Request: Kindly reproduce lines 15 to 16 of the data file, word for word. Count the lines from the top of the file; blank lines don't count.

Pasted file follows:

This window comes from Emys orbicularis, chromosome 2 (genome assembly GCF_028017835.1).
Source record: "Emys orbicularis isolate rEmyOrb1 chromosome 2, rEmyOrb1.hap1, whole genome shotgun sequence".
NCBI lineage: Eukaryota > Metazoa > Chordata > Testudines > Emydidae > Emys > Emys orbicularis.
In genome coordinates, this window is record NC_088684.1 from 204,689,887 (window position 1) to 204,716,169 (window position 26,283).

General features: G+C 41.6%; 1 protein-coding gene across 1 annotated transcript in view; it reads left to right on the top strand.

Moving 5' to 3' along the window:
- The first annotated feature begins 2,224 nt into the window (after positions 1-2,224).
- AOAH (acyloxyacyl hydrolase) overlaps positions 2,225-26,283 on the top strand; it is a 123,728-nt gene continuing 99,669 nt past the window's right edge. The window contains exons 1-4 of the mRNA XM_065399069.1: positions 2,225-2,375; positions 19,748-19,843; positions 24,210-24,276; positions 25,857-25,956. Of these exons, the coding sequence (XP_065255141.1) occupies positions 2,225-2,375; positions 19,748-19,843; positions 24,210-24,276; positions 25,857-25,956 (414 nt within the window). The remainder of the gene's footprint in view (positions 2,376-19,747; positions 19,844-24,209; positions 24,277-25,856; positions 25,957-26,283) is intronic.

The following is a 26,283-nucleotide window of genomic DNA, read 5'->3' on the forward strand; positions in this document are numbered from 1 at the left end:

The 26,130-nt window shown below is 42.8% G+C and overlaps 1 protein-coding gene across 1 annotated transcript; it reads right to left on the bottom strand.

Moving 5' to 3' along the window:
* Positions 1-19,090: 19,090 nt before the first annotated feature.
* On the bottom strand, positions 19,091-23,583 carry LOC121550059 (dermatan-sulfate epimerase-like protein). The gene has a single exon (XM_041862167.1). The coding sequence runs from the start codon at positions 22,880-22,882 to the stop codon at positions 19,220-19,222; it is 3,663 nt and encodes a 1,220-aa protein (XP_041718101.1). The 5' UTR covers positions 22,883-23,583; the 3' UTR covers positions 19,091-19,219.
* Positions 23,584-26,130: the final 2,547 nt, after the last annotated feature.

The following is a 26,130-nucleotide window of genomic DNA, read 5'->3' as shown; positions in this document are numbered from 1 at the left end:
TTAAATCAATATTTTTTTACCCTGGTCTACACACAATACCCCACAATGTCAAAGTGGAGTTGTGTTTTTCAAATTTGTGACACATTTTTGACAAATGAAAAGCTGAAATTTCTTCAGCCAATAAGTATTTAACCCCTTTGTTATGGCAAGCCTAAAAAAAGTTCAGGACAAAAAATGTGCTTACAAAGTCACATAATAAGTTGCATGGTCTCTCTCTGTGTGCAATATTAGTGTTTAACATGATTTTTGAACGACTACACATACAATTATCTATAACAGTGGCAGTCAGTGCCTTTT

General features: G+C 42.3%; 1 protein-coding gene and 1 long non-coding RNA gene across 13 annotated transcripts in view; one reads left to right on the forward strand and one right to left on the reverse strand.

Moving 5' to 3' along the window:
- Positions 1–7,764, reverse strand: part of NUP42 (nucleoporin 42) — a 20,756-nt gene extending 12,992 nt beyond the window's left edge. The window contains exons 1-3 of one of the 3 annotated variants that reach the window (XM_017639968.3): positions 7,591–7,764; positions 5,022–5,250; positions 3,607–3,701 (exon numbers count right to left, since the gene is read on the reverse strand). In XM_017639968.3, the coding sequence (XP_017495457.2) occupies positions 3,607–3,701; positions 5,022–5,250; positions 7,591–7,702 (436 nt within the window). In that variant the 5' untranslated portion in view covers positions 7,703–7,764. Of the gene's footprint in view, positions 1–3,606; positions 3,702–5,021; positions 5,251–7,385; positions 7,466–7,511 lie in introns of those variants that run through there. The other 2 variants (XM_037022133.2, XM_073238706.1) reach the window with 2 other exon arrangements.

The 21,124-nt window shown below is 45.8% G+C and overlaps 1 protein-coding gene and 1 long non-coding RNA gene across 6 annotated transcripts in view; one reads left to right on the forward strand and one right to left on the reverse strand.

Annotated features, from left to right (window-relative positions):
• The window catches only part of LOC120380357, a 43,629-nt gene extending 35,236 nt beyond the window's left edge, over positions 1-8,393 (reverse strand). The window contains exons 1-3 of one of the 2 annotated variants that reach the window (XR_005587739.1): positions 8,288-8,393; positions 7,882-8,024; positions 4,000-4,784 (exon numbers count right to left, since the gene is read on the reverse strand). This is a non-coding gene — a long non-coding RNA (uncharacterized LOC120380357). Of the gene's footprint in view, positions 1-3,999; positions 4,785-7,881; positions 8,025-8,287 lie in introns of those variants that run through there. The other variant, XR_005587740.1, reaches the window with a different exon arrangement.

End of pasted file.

The following is a 26,130-nucleotide window of genomic DNA, read 5'->3' as shown; positions in this document are numbered from 1 at the left end:
TTAAATCAATATTTTTTTACCCTGGTCTACACACAATACCCCACAATGTCAAAGTGGAGTTGTGTTTTTCAAATTTGTGACACATTTTTGACAAATGAAAAGCTGAAATTTCTTCAGCCAATAAGTATTTAACCCCTTTGTTATGGCAAGCCTAAAAAAAGTTCAGGACAAAAAATGTGCTTACAAAGTCACATAATAAGTTGCATGGTCTCTCTCTGTGTGCAATATTAGTGTTTAACATGATTTTTGAACGACTACACATACAATTATCTATAACAGTGGCAGTCAGTGCCTTTT